Canadian journalist Donna Laframboise. Former National Post & Toronto Star columnist, past vice president of the Canadian Civil Liberties Association. New posts: Mondays & Wednesdays.
German study calls public transit ‘the big loser.’
Last week, the New York Times ran a news article headlined:
The article highlights the refusal of the World Health Organization (WHO) to advocate travel restrictions early in the pandemic. It turns out the free-for-all, open borders approach was a judgment call. A consensus opinion. The WHO’s experts said they knew what they were talking about. They were wrong:
Public health records, scores of scientific studies and interviews with more than two dozen experts show the policy of unobstructed travel was never based on hard science. It was a political decision, recast as health advice, which emerged after a plague outbreak in India in the 1990s. By the time Covid-19 surfaced, it had become an article of faith.
“It’s part of the religion of global health: Travel and trade restrictions are bad,” said Lawrence O. Gostin, a professor of global health law at Georgetown University…Covid19 has shattered that faith.
1 million human beings outside of China have died of this virus. Had different decisions been made early on, it might have been contained primarily within China’s borders.
The WHO is a UN body. Its job is to prevent diseases from spreading internationally. Not only has it failed spectacularly at that task, its bungling has undermined some of the UN’s most cherished goals.
Take public transit. UN bureaucrats aren’t keen on ordinary people making independent transportation decisions. They fancy themselves shepherds, whose job is to orchestrate certain outcomes.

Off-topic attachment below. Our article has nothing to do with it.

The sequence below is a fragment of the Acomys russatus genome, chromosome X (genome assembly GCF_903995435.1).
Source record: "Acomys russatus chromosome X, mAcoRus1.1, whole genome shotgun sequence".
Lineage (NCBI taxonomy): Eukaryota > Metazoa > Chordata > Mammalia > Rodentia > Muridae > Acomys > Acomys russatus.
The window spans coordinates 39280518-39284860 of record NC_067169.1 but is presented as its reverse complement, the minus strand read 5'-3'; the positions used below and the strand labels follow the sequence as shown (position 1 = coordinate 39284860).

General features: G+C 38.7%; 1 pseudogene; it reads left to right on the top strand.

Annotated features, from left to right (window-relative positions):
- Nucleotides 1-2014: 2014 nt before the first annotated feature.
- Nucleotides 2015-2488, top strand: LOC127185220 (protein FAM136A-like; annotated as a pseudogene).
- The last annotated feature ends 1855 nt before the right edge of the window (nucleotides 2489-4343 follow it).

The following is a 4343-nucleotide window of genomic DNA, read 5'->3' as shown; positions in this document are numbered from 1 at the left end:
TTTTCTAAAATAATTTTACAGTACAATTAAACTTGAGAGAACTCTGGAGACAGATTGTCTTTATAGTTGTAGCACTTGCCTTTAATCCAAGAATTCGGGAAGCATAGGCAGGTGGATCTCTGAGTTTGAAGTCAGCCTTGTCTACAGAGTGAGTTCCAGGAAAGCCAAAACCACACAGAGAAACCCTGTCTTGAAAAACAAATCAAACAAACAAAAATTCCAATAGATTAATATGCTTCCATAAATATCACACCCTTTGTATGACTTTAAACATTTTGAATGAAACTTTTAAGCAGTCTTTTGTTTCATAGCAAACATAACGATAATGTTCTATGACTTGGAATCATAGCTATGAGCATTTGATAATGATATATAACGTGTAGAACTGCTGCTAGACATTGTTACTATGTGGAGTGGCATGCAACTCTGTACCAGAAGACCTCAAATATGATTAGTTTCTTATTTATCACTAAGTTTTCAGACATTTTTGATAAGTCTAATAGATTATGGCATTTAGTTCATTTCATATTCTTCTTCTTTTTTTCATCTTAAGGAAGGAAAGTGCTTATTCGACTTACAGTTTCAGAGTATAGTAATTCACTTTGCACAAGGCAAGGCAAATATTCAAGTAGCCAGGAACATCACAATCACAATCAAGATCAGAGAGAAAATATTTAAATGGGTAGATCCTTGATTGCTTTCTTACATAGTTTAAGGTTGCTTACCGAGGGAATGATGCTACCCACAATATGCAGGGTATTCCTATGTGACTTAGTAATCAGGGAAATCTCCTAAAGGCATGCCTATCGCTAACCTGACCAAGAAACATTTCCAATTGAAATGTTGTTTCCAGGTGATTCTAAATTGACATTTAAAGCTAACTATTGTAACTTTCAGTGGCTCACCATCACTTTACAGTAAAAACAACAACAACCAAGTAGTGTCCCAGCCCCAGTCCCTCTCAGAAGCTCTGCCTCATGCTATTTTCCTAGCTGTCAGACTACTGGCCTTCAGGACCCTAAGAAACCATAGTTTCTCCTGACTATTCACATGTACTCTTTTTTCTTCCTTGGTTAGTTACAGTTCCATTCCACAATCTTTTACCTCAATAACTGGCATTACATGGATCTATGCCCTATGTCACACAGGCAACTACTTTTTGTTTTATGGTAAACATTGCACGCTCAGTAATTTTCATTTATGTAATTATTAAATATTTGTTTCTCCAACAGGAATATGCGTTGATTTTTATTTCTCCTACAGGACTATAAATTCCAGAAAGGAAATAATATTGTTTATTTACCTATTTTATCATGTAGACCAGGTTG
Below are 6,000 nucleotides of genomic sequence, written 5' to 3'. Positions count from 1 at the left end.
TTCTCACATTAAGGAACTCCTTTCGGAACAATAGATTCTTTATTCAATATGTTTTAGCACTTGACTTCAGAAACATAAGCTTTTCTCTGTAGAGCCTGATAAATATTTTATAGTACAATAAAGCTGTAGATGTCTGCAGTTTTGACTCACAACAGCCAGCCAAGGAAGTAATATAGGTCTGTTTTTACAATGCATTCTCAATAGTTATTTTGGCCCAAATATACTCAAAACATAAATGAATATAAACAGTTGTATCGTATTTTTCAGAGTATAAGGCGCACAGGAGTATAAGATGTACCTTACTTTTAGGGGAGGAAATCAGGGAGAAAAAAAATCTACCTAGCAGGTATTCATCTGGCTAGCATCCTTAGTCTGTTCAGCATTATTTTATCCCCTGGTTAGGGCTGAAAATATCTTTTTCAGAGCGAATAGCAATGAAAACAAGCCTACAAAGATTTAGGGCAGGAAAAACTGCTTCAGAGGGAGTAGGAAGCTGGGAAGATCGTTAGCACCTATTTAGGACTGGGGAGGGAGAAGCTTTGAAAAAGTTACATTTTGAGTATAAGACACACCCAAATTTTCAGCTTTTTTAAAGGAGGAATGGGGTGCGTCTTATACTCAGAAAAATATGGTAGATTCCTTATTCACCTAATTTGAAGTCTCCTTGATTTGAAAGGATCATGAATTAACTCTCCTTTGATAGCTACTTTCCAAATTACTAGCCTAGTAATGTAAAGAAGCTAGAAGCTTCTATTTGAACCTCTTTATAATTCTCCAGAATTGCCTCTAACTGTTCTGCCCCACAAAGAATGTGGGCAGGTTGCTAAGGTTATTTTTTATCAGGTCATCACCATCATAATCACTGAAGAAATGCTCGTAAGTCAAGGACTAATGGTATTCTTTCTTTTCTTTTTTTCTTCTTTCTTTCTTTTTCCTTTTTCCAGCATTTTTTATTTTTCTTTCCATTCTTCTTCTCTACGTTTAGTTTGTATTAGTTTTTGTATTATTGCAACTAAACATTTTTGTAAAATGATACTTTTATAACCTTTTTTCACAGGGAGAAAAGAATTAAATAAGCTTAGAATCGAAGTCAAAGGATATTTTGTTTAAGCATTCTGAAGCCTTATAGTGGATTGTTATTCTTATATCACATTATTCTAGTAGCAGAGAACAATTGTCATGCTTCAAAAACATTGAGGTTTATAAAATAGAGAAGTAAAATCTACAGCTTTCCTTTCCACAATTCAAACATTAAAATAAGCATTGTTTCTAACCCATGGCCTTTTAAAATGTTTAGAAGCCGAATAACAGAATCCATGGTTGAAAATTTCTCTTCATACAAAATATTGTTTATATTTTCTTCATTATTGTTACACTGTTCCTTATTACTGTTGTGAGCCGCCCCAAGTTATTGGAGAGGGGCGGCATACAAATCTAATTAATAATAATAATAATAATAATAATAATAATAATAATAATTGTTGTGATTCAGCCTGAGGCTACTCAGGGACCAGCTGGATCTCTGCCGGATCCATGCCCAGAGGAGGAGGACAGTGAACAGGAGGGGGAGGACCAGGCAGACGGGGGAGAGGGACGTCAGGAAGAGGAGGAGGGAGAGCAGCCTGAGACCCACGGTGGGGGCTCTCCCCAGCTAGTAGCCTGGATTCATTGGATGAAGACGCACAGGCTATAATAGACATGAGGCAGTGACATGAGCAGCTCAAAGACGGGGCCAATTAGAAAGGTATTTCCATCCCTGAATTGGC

The programme of a 2016 UN conference talks openly about “minimizing the role of private vehicles” while increasing “reliance on public transport systems.” Well, the UN can kiss that dream goodbye for the foreseeable future.
In early May, a polling firm asked residents of Massachusetts how they expect to get around “once the worst passes.” One in three said they’ll be less likely to travel by subway, commuter rail, bus, or taxi. One in three also expect to drive alone in their car more often, and to carpool less.
Around the time these poll results were made public, the Associated Press was describing Boston transit as beleaguered. City buses were transporting 20% of their usual ridership, subways just 8% – in a transit system that, prior to the pandemic, was already struggling to balance the books.
Last week, Germany’s Institute for Transport Research released the results of a survey conducted in that county during late June and early July (an earlier wave was conducted in April). It declares: “Public transport is the big loser of the crisis,” adding that private automobiles have become more popular.
Even before the virus appeared, half of those surveyed relied solely on private automobiles. “While 90 percent of drivers continue to drive,” says the institute, “only 46 percent of people whose everyday means of transport is public transport” are living a normal life.
Since getting to work is a major reason people need transportation, it’s worth noting that 75% of those working from home in June/July expressed satisfaction with that situation. 70% said they can imagine doing so more often in the future.
According to the researchers, the pandemic has given rise to new behaviours in German society – some of which may become permanent. It’s worth remembering that those who experienced the Great Depression frequently remained extraordinarily frugal for the rest of their lives.
How long it will take public transit to bounce back? Who knows, but it’s a good guess ridership numbers won’t be breaking records anytime soon. The WHO totally owns that.